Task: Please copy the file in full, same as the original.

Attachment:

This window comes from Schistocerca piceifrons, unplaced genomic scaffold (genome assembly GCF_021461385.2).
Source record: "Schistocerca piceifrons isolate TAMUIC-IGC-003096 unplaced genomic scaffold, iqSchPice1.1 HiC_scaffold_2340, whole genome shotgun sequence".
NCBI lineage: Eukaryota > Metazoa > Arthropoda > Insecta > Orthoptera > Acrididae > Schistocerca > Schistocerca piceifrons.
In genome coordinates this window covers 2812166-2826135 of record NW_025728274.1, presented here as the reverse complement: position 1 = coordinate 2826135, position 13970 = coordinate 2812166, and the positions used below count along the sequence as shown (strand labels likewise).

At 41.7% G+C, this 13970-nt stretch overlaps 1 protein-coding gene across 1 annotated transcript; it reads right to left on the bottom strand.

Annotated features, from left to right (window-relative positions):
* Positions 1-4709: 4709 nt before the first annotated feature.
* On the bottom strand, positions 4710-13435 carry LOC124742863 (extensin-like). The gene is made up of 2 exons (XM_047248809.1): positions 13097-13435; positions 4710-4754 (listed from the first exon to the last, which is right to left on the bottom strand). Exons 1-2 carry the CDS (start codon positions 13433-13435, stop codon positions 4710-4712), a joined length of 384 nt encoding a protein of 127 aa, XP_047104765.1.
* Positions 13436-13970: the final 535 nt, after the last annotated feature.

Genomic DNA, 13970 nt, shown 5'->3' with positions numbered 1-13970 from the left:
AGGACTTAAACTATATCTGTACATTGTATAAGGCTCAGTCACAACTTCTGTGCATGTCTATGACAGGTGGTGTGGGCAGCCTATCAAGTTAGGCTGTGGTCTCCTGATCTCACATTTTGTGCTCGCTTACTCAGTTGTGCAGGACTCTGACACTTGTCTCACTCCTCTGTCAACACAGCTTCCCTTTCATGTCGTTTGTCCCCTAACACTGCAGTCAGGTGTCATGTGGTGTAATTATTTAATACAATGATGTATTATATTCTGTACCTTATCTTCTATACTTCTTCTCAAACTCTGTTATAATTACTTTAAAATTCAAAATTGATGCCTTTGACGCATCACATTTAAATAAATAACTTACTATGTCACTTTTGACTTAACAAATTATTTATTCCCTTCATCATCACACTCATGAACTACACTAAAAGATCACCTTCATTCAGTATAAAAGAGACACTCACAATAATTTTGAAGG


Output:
This window comes from Schistocerca piceifrons, unplaced genomic scaffold (genome assembly GCF_021461385.2).
Source record: "Schistocerca piceifrons isolate TAMUIC-IGC-003096 unplaced genomic scaffold, iqSchPice1.1 HiC_scaffold_2340, whole genome shotgun sequence".
NCBI lineage: Eukaryota > Metazoa > Arthropoda > Insecta > Orthoptera > Acrididae > Schistocerca > Schistocerca piceifrons.
In genome coordinates this window covers 2812166-2826135 of record NW_025728274.1, presented here as the reverse complement: position 1 = coordinate 2826135, position 13970 = coordinate 2812166, and the positions used below count along the sequence as shown (strand labels likewise).

At 41.7% G+C, this 13970-nt stretch overlaps 1 protein-coding gene across 1 annotated transcript; it reads right to left on the bottom strand.

Annotated features, from left to right (window-relative positions):
* Positions 1-4709: 4709 nt before the first annotated feature.
* On the bottom strand, positions 4710-13435 carry LOC124742863 (extensin-like). The gene is made up of 2 exons (XM_047248809.1): positions 13097-13435; positions 4710-4754 (listed from the first exon to the last, which is right to left on the bottom strand). Exons 1-2 carry the CDS (start codon positions 13433-13435, stop codon positions 4710-4712), a joined length of 384 nt encoding a protein of 127 aa, XP_047104765.1.
* Positions 13436-13970: the final 535 nt, after the last annotated feature.

Genomic DNA, 13970 nt, shown 5'->3' with positions numbered 1-13970 from the left:
AGGACTTAAACTATATCTGTACATTGTATAAGGCTCAGTCACAACTTCTGTGCATGTCTATGACAGGTGGTGTGGGCAGCCTATCAAGTTAGGCTGTGGTCTCCTGATCTCACATTTTGTGCTCGCTTACTCAGTTGTGCAGGACTCTGACACTTGTCTCACTCCTCTGTCAACACAGCTTCCCTTTCATGTCGTTTGTCCCCTAACACTGCAGTCAGGTGTCATGTGGTGTAATTATTTAATACAATGATGTATTATATTCTGTACCTTATCTTCTATACTTCTTCTCAAACTCTGTTATAATTACTTTAAAATTCAAAATTGATGCCTTTGACGCATCACATTTAAATAAATAACTTACTATGTCACTTTTGACTTAACAAATTATTTATTCCCTTCATCATCACACTCATGAACTACACTAAAAGATCACCTTCATTCAGTATAAAAGAGACACTCACAATAATTTTGAAGG